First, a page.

I never ceased to be amazed at the staying power of "Moore's Law." Moore's Law, of course, states that the number of transistors on a chip doubles roughly every 18 months to two years. This "law" continues to hold and most experts continue to believe it will hold for at least two more decades.
As a result, computers today can be found just about everywhere, even in places we don't realize. Intel's website, for example, notes that "A musical birthday card costing a few U.S. dollars today has more computing power than the fastest mainframes of a few decades ago." That's right, that silly singing birthday card you bought for your grandma last month probably had more computing power than the machines that sent man to the moon in the 1960s. Crazy, isn't it?
And don't forget about "Kryder's Law," which argues that Moore's Law holds for computer storage capacity as well. Indeed, according to a recent report in Scientific American, the density of information on hard drives has been growing at an even faster rate than semiconductor power. The article notes that:
"Since the introduction of the disk drive in 1956, the density of information it can record has swelled from a paltry 2,000 bits to 100 billion bits (gigabits), all crowded in the small space of a square inch. That represents a 50-million-fold increase. Not even Moore's silicon chips can boast that kind of progress."
Again, just amazing, don't you think? OK, maybe you don't get as easily turned on as I do by numbers such as these, but let me explain to you what makes this nerdy stuff so darn cool for even the average, non-techie consumer. What is really impressive about Moore's Law and Kryder's Law is that these laws have translated into absolutely stunning efficiency gains and price savings for every single American.
They Just Don't Make 'Em Like That Anymore
Let's start by imagining that it is the summer of 1995 again and you are in the market for a new laptop computer. You want something with respectable speed, power, battery life, connections, and a great screen to boot. OK, let's go shopping.
It just so happens that on the last page of the September 6th issue of PC Magazine (yes, I am a dorky regular reader of several PC mags) includes an entertaining 10-year retrospective of some of the predictions the magazine made a decade ago. The end of the article makes mention of a highly-touted laptop they reviewed in 1995: the Toshiba Satellite Pro 400. Here were the key specs for that machine:
* a 75-MHz Pentium CPU;
* 8 MB of RAM;
* a 770 MB hard drive;
* an infrared port;
* a quad-speed CD-ROM drive;
* a 10.4 inch display;
* and, a lithium ion battery that provides over 2 hours of use.
Folks, this was a blazing fast machine back in 1995. Many of us would have given one of our arms to have this machine--except then we wouldn't have been able to type on it or play video games, but that's beside the point. The point is, the sacrifice of an appendage would have been in order for most of us to get one of these fine machines because few of us back then probably would have been able to afford its staggering $4,899 price tag! Do you believe that? $5000 bucks for this old tank (it probably weighed a ton) which, as the PC Magazine article jokes, can now probably be found on E-Bay for 99 cents. Frankly, if someone was giving this machine away for free I doubt that it would even be worth the shipping cost because this thing couldn't even load or run some of today's most basic software and Internet services without crashing repeatedly.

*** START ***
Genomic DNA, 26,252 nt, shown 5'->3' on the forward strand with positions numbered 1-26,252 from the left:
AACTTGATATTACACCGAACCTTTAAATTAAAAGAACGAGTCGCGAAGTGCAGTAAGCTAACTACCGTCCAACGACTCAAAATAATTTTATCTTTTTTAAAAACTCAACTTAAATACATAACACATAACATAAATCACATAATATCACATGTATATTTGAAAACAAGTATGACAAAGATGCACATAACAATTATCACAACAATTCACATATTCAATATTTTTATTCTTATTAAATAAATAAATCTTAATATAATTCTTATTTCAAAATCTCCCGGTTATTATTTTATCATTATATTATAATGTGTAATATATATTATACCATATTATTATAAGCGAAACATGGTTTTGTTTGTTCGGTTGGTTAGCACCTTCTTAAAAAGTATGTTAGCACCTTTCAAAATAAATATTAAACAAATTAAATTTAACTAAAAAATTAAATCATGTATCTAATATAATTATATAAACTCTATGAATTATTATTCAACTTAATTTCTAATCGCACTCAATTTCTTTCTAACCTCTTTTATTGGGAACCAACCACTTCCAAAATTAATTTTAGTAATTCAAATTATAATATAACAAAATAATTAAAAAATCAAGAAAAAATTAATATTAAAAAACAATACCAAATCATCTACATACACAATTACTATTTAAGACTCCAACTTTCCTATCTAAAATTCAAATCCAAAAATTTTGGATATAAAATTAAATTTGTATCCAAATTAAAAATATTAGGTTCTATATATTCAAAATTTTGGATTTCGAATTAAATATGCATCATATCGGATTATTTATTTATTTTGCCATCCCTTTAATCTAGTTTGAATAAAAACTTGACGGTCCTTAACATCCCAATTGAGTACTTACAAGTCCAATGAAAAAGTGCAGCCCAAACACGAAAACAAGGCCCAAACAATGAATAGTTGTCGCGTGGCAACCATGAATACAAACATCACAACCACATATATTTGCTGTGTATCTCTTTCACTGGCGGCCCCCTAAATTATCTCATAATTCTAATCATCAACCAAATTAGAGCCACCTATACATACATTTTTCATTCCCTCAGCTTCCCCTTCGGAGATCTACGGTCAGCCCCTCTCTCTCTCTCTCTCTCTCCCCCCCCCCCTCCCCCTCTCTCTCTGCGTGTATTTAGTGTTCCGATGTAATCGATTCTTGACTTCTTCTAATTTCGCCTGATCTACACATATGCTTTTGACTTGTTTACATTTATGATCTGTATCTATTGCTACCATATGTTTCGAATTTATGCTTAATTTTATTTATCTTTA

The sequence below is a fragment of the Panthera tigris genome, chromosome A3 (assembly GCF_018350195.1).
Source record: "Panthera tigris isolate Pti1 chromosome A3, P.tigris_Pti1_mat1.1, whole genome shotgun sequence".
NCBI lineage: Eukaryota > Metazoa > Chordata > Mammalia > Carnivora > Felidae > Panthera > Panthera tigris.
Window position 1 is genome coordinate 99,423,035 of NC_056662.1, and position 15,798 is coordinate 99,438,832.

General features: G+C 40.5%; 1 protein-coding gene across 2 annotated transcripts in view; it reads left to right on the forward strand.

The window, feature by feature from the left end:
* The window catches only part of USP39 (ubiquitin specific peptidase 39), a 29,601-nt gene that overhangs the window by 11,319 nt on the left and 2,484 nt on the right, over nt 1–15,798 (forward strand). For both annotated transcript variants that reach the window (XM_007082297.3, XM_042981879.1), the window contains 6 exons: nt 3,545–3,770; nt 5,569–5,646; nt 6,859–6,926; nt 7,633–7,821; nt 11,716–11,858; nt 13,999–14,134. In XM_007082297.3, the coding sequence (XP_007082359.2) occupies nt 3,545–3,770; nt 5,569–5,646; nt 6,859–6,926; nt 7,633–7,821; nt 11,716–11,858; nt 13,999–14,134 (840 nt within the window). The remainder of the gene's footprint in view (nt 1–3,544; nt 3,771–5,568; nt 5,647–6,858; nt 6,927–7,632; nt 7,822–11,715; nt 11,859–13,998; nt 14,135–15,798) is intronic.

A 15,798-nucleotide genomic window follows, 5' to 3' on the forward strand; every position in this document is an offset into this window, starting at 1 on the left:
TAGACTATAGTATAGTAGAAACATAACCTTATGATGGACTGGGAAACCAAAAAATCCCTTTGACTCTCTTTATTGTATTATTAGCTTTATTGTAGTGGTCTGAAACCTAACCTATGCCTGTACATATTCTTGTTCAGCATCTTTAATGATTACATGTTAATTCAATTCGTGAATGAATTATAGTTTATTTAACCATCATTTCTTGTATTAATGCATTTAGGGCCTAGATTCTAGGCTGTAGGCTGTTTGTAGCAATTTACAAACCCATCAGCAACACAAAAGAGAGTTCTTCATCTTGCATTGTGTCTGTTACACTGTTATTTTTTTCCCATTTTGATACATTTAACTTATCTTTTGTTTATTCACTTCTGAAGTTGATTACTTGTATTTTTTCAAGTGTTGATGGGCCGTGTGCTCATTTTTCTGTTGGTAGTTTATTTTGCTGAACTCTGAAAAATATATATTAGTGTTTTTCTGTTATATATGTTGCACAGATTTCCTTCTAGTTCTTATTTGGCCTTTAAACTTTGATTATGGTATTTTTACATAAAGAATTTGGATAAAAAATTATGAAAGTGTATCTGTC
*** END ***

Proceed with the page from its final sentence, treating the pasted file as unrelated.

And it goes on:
Anyway, the reason this specific example really hit home with me was because earlier this year I purchased a Toshiba Satellite M45 laptop, a descendant of the above-mentioned unit. My new Toshiba M45 is a beautiful machine that I'm using right now to pen this blog entry (and simultaneously monitor 3 web browsers, listen to my MP3s, and play a few games of chess on an international web site in between spurts of writing). Here are the specs for my new Toshiba:
* a 1.6-GHz (that's 1600 MHz) Pentium M CPU with integrated Centrino wi-fi capabilities;
* 1024 MB of RAM;
* a 100 GB hard drive;
* 3 USB connections, a FireWire port, an Ethernet port, a PCMCIA card port, and a few other connections I've never even used;
* a DVD (Double Layer) SuperMulti drive (with CD capabilities, of course);
* 15.4" WXGA TruBrite screen with stunning (1280x800) better-than-HDTV resolution (plus, it includes powerful video and audio cards and a Harmon/Kardon speaker system);
* a battery that provides well over 3 hours of use;
* and, in addition to the Microsoft XP operating system it came pre-loaded with, it has more software and applications bundled into it than I have time to mention or use.
Now here's the real kicker: my Toshiba Satellite M45 isn't even close to being the fastest machine on the market today. Regardless, it absolutely blows the doors of its Toshiba Satellite predecessor mentioned above. That 10-year-old Toshiba Satellite was a tricycle with square wheels compared to this new Ferrari of a machine I own now. And the best thing: I picked up this new Toshiba for $1300 but then found a $200 promotional mail-in rebate to bring the cost down to roughly $1100. And today, about six months after I bought it, this thing now sells for under $1000 bucks. If you go for a stripped-down version of the Toshiba Satellite line, you can get the cost below $800.
To really put things into perspective though, you have to understand that that old Toshiba Pro 400 computer didn't even have the storage capacity of the USB "key" that fits in your pocket today. These increasingly popular little USB storage devices are quickly replacing CDs, DVDs, floppy discs, and all those other old storage tools. These USB keys prove that Kryder's Law is at work on many different levels and with a vengeance. (In a sense, "storage" is a rapidly evolving notion; soon we won't need any physical storage medium at all. We'll just zap everything to some sort of massive storage bin in the sky.)
Real World Implications
More broadly, as the birthday card example above proves, the benefits of rapid increases in processing power and storage capacity -- matched with the corresponding price decreases for both -- are being realized in many other sectors of the economy.